What makes a city great?
Academics and government bodies have long pondered over this question.
They emphasise various variables, from pedestrian access — itself tautological because it does not explain the rise of cities such as Los Angeles and Miami — to public spaces, to sustainability and, perhaps most importantly, to branding itself as a means to differentiate at a time when cities are becoming more alike.
Clearly the high order bit revolves around economics, (from the Latin phrase “crescit cum commercio civitas”, or the city is built upon its commerce).
Economic vibrancy stands at the centre of any city’s rise to global prominence, and there are a number of new players for the throne.
But equally, these are other variables interacting in the ecosystem that explain the relative rise and fall of great cities as a hub for attracting people.
While New York and London have emerged as global centres for finance, and Silicon Valley has fostered a culture of technological innovation, Singapore has been widely acknowledged as a success in terms of its cohesive strategy, balancing welfare, urban development and sustainability over the past few decades.
It has attracted a number of “copy cat” cities.
Which itself is something of a pun, because it adds little to the conversation, other than making the words look silly.
Dubai may be many things, but boring it is not. From its emphasis on being a magnet for media, finance, and health to its more recent initiatives of attracting talent for AI and fintech, Dubai has been the definition of a city that gives no deference to its supposed superiors.
But “place branding” has emerged as an important part of the dialogue in the evolution of major cities. City brands are meant to modify the perceptions of global audiences.
While the stories around its physical infrastructure may be self-promotional, they have to be perceived as credible. Only then can a culture develop around the infrastructure network.
For example, Boston, which was a pre-eminent city-state, saw its fortunes decline around the time of the Civil War, because despite its cultural and economic prowess, it was perceived to be linked to the fortunes of slaves.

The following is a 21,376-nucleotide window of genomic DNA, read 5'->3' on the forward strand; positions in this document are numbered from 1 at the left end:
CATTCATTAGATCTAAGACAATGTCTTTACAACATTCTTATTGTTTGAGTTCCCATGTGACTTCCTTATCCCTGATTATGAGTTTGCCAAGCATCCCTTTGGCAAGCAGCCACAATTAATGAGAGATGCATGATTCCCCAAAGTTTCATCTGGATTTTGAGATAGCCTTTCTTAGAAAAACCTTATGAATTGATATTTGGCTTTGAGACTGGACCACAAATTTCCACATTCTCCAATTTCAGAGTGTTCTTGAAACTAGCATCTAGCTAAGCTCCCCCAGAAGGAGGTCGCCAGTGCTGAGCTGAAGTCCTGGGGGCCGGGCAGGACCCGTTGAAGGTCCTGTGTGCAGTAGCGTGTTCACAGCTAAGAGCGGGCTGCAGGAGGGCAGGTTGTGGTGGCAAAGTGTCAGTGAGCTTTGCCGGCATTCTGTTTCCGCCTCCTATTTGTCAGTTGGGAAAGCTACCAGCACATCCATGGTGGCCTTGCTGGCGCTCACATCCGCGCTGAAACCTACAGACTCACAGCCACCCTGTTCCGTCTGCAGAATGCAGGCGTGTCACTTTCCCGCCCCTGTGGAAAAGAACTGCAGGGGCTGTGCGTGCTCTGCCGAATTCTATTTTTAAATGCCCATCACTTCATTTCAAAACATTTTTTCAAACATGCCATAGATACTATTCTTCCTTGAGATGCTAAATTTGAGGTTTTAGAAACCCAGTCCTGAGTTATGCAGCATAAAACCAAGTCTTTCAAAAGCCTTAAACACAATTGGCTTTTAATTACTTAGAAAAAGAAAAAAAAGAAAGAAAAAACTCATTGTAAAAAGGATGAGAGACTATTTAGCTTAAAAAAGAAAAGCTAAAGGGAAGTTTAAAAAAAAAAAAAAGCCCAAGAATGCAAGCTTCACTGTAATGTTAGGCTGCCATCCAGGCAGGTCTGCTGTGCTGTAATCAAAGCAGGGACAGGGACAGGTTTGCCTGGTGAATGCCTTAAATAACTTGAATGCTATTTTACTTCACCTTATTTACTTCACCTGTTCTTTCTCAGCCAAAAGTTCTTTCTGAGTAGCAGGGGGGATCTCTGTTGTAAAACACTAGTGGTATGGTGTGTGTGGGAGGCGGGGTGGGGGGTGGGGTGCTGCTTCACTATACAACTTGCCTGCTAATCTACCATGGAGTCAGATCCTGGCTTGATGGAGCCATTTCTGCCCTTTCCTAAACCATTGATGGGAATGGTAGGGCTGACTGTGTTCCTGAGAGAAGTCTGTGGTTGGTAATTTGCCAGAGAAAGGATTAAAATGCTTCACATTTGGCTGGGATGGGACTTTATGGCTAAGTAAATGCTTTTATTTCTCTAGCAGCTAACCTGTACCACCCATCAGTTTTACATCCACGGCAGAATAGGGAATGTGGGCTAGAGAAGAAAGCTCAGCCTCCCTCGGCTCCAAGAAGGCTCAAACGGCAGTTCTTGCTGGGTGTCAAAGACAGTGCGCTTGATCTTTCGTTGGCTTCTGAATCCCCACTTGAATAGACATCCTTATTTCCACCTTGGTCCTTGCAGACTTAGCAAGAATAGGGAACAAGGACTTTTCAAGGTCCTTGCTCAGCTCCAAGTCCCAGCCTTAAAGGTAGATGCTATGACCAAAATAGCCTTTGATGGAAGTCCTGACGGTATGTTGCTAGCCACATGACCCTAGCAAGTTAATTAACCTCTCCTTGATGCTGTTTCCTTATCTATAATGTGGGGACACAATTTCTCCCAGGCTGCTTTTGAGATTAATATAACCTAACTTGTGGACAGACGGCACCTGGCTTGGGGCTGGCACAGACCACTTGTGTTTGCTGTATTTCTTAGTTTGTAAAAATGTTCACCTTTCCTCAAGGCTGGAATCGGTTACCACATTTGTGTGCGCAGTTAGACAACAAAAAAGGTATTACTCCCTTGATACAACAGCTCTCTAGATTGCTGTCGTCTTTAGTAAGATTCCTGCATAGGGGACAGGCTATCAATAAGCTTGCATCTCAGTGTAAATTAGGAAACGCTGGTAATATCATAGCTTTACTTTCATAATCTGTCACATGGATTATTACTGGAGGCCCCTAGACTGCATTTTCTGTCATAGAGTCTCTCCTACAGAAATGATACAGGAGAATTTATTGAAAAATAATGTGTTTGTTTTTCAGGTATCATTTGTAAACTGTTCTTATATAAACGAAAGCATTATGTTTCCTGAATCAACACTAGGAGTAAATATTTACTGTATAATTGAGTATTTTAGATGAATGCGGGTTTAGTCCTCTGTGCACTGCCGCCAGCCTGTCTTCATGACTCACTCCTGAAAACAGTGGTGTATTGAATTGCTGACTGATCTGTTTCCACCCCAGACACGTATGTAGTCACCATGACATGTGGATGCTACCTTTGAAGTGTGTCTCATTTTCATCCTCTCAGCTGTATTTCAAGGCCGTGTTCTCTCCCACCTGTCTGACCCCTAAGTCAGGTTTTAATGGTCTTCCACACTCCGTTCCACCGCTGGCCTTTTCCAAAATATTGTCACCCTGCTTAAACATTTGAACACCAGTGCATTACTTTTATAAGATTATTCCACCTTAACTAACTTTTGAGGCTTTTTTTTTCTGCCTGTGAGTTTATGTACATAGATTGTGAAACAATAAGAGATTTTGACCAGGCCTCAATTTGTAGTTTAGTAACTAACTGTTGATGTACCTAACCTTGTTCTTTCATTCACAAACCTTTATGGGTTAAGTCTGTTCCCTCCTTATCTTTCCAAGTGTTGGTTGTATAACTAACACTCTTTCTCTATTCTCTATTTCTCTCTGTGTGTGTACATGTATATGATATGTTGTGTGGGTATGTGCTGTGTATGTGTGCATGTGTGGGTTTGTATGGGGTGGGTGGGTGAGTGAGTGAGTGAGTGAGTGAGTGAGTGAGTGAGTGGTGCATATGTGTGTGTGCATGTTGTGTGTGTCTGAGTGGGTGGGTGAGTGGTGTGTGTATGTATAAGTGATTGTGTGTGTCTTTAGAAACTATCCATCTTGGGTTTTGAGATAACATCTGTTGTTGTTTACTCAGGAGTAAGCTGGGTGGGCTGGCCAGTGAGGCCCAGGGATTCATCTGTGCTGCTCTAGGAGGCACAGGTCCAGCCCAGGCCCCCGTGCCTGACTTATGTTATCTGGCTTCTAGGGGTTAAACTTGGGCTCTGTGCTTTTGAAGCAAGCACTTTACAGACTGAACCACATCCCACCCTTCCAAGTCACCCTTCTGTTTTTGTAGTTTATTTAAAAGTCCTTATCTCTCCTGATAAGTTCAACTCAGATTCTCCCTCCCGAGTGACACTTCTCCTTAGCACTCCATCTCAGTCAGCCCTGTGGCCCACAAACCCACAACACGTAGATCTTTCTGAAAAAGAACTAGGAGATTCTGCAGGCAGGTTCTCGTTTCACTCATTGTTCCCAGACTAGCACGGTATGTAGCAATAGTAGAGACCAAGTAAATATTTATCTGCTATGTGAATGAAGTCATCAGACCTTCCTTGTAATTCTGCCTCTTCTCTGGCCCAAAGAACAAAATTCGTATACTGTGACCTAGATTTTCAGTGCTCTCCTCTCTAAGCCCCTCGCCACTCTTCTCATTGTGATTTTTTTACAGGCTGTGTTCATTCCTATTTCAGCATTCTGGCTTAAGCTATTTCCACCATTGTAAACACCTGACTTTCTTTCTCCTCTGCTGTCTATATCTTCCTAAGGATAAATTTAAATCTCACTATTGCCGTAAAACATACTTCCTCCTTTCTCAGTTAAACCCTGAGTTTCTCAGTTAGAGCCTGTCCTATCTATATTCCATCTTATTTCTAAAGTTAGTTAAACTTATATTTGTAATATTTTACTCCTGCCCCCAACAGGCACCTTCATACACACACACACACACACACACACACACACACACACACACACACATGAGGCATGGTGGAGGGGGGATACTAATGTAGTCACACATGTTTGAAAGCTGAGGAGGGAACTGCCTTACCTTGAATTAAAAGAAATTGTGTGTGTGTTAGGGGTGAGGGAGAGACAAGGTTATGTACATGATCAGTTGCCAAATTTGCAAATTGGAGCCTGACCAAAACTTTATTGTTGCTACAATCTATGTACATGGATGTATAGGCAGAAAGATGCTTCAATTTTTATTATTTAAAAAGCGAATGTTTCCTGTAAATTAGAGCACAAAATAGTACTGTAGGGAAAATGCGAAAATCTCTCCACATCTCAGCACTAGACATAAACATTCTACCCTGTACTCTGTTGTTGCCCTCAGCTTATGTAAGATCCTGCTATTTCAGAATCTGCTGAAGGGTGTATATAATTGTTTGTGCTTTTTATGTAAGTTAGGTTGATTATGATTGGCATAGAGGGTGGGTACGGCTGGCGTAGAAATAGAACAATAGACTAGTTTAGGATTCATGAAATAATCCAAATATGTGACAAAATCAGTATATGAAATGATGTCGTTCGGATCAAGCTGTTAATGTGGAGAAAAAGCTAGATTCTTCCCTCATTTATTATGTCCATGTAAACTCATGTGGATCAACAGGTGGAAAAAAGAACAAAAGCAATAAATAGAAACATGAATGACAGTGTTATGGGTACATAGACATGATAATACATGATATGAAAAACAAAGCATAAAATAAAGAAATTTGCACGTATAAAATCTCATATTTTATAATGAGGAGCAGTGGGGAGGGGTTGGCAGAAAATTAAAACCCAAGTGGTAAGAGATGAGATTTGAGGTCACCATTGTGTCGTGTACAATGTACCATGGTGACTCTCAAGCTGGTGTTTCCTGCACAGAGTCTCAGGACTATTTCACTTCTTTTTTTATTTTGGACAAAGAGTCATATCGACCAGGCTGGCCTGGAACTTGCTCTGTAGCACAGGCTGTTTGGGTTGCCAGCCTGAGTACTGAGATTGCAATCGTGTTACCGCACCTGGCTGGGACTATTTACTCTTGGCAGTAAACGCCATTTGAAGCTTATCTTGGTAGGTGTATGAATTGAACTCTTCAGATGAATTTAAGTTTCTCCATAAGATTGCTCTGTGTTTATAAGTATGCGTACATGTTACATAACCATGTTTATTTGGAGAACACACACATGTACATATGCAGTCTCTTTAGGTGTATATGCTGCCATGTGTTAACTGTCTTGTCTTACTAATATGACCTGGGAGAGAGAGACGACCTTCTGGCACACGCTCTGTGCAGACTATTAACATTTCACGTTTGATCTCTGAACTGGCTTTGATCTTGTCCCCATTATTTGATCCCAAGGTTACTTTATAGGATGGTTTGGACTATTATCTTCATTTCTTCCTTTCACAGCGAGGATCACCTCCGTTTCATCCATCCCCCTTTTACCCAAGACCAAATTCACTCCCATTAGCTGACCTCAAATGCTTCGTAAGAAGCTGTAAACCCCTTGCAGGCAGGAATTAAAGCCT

In modern times, the challenge has become even greater, because global audiences are very diverse.
People come from different cultures and have different world views, which implies that they will have different perceptions of the same narrative. How then does a city become a unifying force?
In Dubai, apart from building global attractions and hosting world class-events from sports to concerts to the upcoming pivotal World Expo, the emphasis has been on diversity and multiculturalism. But this has come with a deeper characteristic — that of being a challenger.
Magnet for talent
Dubai may be many things, but boring it is not.
From its emphasis on being a magnet for media, finance, and health to its more recent initiatives of attracting talent for AI and fintech, Dubai has been the definition of a city that gives no deference to its supposed superiors.
In an age marked by identity politics, Dubai is building a narrative that says that every person (and position) will be dealt on its merits.
This tapping into the popular culture of the masses has meant that even as it has climbed the global rankings of world cities, it has remained true to its own core foundational principle of obsessive decorum, which is the opposite of its dictionary definition.
Its pace of rapid urbanisation continues to quicken, even as the rate of property speculation has slowed. Cities can be chaotic places, but great cities have a way of bringing out the best in its people, those with shared values of respect and trust, even as it barrels upwards to scale new heights.
In Dubai, it has come to mean the concurrence of style and content, along with what Martin Amis calls earning the right weight.
Fostering that culture of growth and vibrancy has been the key ingredient that has been increasingly lacking in most global hotspots in recent times.
Scaling new heights
The word obsessed (from its Latin root “obisdere” which means to besiege) is perhaps the defining characteristic in grasping the culture of Dubai.
It is obsessed with scaling new heights of grandeur. Like Paris, London and New York before it, Dubai embodies an obsessive mindset in terms of its ambitions for itself.
Its pace of rapid urbanisation continues to quicken, even as the rate of property speculation has slowed.
Cities can be chaotic places, but great cities have a way of bringing out the best in its people, those with shared values of respect and trust, even as it barrels upwards to scale new heights.
While some of its urban landscapes may be viewed with some ambivalence from time to time, its ability to weave its grandeur into the social fabric of the city has been its most spectacular achievement; its sense of self belief that serves as the biggest magnet for attracting talent.
Sameer Lakhani is Managing Director of Global Capital Partners.